NLT cast was great in ‘A Raisin in the Sun’

Published 11:28 pm Monday, January 18, 2010

Natchez Little Theatre’s production of Lorraine Hansberry’s “A Raisin in the Sun” simply exploded on stage for a special Tuesday night benefit for the NAPAC Museum.

Patrice West’s portrayal of Walter Lee Younger in his Little Theatre debut captured the difficult-to-live Walter with a cool, fast-speaking, restless performance with a volcano of anguished emotion barely hidden beneath.

His mother, Mama Lena Younger, was played by Adrienne Lacey-Bushell who is years younger offstage than the matriarch of the family she so convincingly portrays.

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Beneatha Younger, played by Rhoshawnda Baker, was “far-out” as Lena’s daughter, the zany intellectual who is Ms. Hansberry’s persona of herself. However, Ms. Lacey-Bushell made it her own role, not simply the author’s character, which is quite refreshing.

Everyone can relate to the strong, stable, but worn-down Ruth Younger, the wife of Walter Lee, ably played by Beverly Adams, who is the outsider having married into the Younger family living in the crowded kitchenette apartment on Chicago’s south side. Spencer Adams, her son in real life, was at ease playing her son Travis Younger on stage.

It was Lorraine Hansberry’s father, Carl Hansberry, who developed many of these small kitchenette apartments from larger accommodations in order to meet the housing needs of Chicago’s growing black population coming from the South in the 40s and 50s.

It was Lorraine’s uncle, William Leo Hansberry, who mentored many African students at Howard University like Joseph Asagai, played by Brandon Ayers, who comes to woo Beneatha with a convincing African accent.

In real life, Lorraine’s father Carl and uncle William Leo Hansberry, the “father of African studies,” both grew up in Gloster and attended Alcorn’s preparatory school. Lorraine’s grandmother, Harriet Bailey Hansberry, grew up in Wilkinson County. This play has deep roots in the Natchez vicinity.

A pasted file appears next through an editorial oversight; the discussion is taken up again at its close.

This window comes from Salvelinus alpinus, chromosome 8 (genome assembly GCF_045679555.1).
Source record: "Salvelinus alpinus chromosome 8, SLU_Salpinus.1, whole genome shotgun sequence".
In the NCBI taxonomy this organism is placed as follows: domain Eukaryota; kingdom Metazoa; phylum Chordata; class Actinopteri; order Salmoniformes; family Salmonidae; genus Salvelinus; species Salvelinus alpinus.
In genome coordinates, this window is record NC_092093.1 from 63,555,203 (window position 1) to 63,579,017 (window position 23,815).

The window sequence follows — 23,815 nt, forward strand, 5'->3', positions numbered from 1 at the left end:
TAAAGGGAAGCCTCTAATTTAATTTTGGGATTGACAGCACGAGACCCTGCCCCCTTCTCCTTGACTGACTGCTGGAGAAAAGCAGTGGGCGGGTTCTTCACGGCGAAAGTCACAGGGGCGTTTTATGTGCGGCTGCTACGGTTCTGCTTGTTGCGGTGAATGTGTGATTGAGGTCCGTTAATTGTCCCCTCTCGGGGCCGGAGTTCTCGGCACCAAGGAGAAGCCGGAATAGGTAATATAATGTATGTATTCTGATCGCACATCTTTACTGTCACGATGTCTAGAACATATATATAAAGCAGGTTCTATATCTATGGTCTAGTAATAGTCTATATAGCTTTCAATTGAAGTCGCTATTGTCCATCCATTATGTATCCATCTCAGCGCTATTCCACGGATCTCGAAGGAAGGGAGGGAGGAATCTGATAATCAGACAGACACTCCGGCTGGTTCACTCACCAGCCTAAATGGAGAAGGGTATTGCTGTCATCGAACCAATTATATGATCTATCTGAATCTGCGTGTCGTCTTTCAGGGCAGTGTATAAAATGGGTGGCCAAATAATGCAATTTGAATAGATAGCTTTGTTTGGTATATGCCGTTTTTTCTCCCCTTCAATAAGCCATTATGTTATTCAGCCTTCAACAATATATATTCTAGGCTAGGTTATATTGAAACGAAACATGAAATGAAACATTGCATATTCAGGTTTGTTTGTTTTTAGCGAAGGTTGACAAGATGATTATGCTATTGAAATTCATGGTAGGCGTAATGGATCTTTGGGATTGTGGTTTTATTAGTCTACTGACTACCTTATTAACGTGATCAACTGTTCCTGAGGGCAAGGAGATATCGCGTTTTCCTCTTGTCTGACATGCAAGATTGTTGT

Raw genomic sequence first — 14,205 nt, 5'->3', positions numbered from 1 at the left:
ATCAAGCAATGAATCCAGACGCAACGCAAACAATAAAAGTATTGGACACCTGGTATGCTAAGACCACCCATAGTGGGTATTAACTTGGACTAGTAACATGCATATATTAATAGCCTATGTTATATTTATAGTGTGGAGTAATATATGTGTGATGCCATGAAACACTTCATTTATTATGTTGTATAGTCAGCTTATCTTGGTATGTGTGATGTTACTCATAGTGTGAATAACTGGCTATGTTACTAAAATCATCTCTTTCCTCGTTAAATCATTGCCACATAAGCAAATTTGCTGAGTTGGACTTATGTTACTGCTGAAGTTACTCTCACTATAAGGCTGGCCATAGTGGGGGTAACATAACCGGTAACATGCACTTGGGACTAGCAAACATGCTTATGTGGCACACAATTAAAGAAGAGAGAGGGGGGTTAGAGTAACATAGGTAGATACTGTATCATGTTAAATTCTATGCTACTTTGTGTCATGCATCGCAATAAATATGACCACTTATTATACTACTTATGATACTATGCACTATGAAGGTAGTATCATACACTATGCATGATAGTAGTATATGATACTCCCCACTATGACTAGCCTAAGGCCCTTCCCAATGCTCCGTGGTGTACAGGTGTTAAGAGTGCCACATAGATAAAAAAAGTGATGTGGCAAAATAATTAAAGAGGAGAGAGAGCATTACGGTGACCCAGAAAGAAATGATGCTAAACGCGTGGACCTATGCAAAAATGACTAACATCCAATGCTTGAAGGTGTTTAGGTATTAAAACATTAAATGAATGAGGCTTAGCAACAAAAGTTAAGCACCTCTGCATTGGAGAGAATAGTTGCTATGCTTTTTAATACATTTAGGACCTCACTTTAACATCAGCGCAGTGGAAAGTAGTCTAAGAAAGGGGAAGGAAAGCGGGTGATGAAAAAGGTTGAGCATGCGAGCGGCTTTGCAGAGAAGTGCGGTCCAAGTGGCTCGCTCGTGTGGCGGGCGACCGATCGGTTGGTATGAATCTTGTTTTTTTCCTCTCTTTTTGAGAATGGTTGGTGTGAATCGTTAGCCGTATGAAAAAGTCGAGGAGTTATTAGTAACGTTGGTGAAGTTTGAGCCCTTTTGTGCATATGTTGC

Don Vesterse played Karl Lindner, the representative of the white neighborhood association who has what he believes to be a “progressive” offer for the Youngers when they seek to move into their new home.

Ms. Hansberry’s own family runs into violent opposition when her father, Carl Hansberry, sought to implement a decision he obtained in a fair housing suit in Chicago from the U.S. Supreme Court in 1940.

Robert Gardner handled his role well as Beneatha’s well-off “boyfriend,” George Murchison, as did Mease Banks portraying Walter Lee’s running buddy, Bobo.

All but three in the cast made their debut with Natchez Little Theatre, and what a debut!

I’ve seen a professional performance in Jackson and several motion picture versions of this play, but this one seemed to have a very personal touch played by local people I did not know, but whose characters seem to be part of this community even thought the play was situated in Chicago 50 years ago.

David S. Dreyer is an Adams County resident.